Erris explodes, distraction, fear, exhaustion and the circles of life

The view of the bay from the camp at sunsetAs you may have noticed it has been a full month since I last blogged, the largest gap I think in some while. There are multiple reasons for this but chief amongst them has been the enormous amount of energy that I have put into writing about the struggle against Shell in Erris, I'll be reposting some of the material I have written and recorded to this archive over the next few days.

Other reasons are both pleasant (a 10 day holiday with friends in Trieste, Italy and Pula, Croatia) and less so (an email that sent me into a protracted tail spin).  But for the most part it was a complete obsession with researching the connection between the killing of Michael Dwyer in a special forces raid in Bolivia back in April and the fact that he had worked as security in the Shell compound in Erris.  My obsessions tend to put me in difficult places but I can seldom resist the risk of pursuing them where ever they lead, quite often somewhere different to what I might have expected.  I've crossed oceans for them and this was not the first that ended in a substantial bit of writing, over ten years back I penned 'What is it that is different about the Zapatistas?' in the aftermath of one such trip.

This time around the end product is the article 'The Shadow over Erris: Shell, IRMS and Bolivia' which looks at the connections between Shell, an Irish Blackwater style security company and events in Bolivia and Erris. It's up on at the moment, I'll republish it here and link to it from this blog when I have a few moments. Normally when I write and publish something I don't get all that much in the way of feedback. It was a very genuine pleasure with this piece which represented a hell of a lot of work and which by the time of publication I had been so close to for so long that I was no longer that confident in to receive a lot of positive feedback. Both online and in real life I've have had lots of people thank me for writing this including some of people at the centre of the struggle in Erris who have made substantial sacrifices in that struggle. The other reaction I've got from friends, comrades and family is that I should watch my back, a concern that in this context is the most sincere form of flattery as the purpose of the writing was to expose just how sinister some of the forces working against us are.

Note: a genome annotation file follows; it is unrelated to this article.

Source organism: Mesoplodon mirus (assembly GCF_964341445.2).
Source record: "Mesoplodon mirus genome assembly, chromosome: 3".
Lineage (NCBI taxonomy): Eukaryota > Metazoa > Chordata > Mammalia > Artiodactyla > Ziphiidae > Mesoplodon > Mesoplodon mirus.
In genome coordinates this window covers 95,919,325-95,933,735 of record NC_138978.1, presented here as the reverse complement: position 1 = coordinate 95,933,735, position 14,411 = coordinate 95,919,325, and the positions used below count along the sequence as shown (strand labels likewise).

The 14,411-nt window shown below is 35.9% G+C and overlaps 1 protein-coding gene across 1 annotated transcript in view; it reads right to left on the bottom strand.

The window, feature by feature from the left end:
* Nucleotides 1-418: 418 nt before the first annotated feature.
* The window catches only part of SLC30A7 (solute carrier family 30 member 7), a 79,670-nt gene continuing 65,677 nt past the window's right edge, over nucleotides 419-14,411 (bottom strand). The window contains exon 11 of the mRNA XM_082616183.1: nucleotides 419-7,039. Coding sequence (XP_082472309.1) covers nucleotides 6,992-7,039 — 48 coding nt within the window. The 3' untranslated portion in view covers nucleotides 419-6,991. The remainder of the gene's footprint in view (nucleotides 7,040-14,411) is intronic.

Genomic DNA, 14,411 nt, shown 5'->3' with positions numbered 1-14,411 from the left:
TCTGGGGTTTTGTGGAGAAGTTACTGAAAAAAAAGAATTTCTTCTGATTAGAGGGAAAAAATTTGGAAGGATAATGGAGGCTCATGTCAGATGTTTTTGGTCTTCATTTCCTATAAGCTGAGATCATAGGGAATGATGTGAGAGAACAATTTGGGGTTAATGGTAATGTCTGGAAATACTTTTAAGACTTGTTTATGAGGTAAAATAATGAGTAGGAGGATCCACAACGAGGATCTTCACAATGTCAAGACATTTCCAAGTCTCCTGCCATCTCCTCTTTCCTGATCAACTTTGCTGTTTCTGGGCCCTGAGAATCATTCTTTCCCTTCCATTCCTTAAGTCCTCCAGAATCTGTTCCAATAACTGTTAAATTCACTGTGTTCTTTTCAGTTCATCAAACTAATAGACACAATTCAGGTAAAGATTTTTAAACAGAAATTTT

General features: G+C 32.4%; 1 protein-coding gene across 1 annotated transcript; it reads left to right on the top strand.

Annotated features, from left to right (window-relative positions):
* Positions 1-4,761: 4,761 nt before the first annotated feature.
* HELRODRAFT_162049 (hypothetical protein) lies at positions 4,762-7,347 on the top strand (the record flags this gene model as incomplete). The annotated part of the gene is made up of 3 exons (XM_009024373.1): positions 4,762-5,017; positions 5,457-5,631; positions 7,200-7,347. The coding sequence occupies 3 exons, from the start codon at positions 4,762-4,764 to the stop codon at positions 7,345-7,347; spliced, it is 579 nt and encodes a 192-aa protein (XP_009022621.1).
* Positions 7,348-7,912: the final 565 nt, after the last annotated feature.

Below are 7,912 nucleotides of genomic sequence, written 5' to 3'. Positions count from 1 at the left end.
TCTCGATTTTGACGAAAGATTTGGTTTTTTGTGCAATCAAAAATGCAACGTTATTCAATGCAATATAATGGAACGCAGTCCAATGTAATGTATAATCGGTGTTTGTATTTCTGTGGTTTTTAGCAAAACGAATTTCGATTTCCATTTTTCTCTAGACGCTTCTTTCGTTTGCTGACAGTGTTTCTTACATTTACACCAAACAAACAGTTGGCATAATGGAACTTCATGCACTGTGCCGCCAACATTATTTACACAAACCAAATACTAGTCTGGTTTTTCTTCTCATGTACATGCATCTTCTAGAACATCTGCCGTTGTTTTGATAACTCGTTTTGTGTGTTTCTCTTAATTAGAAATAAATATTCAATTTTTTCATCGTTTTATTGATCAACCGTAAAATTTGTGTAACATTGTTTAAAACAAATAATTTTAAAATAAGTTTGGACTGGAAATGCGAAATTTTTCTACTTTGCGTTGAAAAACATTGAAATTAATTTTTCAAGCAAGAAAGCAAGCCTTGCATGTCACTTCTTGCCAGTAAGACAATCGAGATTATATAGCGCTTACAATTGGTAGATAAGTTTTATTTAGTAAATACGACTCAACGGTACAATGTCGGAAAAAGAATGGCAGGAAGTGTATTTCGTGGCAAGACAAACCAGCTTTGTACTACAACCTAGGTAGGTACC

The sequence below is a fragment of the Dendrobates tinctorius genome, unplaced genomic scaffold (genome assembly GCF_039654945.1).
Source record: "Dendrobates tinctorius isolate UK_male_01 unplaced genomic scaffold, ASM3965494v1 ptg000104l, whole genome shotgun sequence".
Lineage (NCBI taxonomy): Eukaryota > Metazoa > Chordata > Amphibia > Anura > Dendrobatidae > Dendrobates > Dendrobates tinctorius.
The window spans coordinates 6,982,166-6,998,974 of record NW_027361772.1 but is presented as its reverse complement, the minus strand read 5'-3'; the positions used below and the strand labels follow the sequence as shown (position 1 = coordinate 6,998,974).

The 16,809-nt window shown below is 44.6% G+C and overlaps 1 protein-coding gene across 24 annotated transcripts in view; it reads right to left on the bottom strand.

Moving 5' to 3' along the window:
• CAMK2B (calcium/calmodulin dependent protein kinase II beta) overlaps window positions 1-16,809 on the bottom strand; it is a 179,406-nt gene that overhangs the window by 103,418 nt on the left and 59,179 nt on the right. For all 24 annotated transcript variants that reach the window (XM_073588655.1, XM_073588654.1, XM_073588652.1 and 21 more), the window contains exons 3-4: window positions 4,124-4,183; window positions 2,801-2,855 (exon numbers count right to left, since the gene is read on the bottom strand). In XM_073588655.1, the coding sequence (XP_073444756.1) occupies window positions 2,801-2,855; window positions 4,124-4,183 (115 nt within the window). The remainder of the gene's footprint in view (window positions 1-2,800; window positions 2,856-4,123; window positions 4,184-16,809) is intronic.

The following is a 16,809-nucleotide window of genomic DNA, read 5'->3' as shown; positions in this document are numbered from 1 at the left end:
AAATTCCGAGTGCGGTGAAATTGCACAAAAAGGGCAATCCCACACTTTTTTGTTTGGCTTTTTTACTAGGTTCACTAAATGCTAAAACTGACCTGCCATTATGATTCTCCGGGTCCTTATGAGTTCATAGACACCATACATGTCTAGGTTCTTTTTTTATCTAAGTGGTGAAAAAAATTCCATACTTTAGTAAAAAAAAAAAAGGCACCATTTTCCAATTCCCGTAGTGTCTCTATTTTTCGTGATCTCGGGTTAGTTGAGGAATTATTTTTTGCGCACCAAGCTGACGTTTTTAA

Within a couple of days of publication others had turned it into a PDF pamphlet and used part of the text for the soundtrack of a video about events in Erris. Another video of Margaretta D'Arcy confronting about 30 cops on the cliff between the Solidarity camp and the beach has her, at around five minutes in, demanding to know if they have read the article on indymedia. The cops start shuffling off or turning their backs as she continues to berate them about events in Bolivia. I’ve embedded that video at the end of this blog post. It is overly long but amusing all the same, the Gardai are clearly uncertain how to deal with this small old women with the white hair politely giving them abuse.

At the weekend I made the trip down to Erris for a national Shell to Sea meeting but also because I wanted to see the armada deployed against us in Broadhaven bay and thumb my nose at IRMS. I will however admit to be careful not to end up walking on my own past the Shell compound when it came time to return from the pub to the camp late on Saturday night down the dark county roads.  I've posted a less rambly report of the meeting and the atmosphere to indymedia, I reserve the right to ramble off on all sorts of tangents on my blog post, that is what is blog is for.